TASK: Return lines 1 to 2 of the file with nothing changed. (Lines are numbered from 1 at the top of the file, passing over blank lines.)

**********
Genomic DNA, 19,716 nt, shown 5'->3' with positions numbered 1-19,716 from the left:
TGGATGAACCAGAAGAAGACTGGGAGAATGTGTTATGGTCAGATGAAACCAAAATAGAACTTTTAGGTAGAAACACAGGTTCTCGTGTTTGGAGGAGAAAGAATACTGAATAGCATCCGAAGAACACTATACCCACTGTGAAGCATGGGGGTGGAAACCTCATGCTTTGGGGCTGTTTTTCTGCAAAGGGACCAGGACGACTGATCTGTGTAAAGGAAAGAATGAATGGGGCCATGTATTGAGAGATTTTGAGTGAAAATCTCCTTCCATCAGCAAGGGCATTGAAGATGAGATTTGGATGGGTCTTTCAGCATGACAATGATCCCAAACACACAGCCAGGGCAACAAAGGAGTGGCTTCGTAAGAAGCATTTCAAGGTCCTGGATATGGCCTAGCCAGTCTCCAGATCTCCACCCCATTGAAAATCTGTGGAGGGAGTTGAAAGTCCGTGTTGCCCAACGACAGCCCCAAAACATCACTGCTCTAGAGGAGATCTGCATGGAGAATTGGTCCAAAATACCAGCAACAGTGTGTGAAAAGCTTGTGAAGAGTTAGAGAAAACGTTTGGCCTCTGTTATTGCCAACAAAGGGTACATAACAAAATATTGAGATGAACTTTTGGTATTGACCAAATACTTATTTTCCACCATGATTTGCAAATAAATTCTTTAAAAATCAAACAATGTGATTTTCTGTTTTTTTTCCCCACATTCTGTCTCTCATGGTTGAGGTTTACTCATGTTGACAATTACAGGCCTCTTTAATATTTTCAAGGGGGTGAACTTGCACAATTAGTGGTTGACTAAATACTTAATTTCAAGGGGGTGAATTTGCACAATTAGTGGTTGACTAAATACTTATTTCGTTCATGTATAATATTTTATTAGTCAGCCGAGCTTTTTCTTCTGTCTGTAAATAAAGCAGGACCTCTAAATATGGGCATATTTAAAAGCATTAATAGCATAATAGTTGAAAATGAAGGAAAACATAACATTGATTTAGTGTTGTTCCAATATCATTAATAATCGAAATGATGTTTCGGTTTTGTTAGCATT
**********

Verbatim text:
Genomic DNA, 19,716 nt, shown 5'->3' with positions numbered 1-19,716 from the left:
TGGATGAACCAGAAGAAGACTGGGAGAATGTGTTATGGTCAGATGAAACCAAAATAGAACTTTTAGGTAGAAACACAGGTTCTCGTGTTTGGAGGAGAAAGAATACTGAATAGCATCCGAAGAACACTATACCCACTGTGAAGCATGGGGGTGGAAACCTCATGCTTTGGGGCTGTTTTTCTGCAAAGGGACCAGGACGACTGATCTGTGTAAAGGAAAGAATGAATGGGGCCATGTATTGAGAGATTTTGAGTGAAAATCTCCTTCCATCAGCAAGGGCATTGAAGATGAGATTTGGATGGGTCTTTCAGCATGACAATGATCCCAAACACACAGCCAGGGCAACAAAGGAGTGGCTTCGTAAGAAGCATTTCAAGGTCCTGGATATGGCCTAGCCAGTCTCCAGATCTCCACCCCATTGAAAATCTGTGGAGGGAGTTGAAAGTCCGTGTTGCCCAACGACAGCCCCAAAACATCACTGCTCTAGAGGAGATCTGCATGGAGAATTGGTCCAAAATACCAGCAACAGTGTGTGAAAAGCTTGTGAAGAGTTAGAGAAAACGTTTGGCCTCTGTTATTGCCAACAAAGGGTACATAACAAAATATTGAGATGAACTTTTGGTATTGACCAAATACTTATTTTCCACCATGATTTGCAAATAAATTCTTTAAAAATCAAACAATGTGATTTTCTGTTTTTTTTCCCCACATTCTGTCTCTCATGGTTGAGGTTTACTCATGTTGACAATTACAGGCCTCTTTAATATTTTCAAGGGGGTGAACTTGCACAATTAGTGGTTGACTAAATACTTAATTTCAAGGGGGTGAATTTGCACAATTAGTGGTTGACTAAATACTTATTTCGTTCATGTATAATATTTTATTAGTCAGCCGAGCTTTTTCTTCTGTCTGTAAATAAAGCAGGACCTCTAAATATGGGCATATTTAAAAGCATTAATAGCATAATAGTTGAAAATGAAGGAAAACATAACATTGATTTAGTGTTGTTCCAATATCATTAATAATCGAAATGATGTTTCGGTTTTGTTAGCATT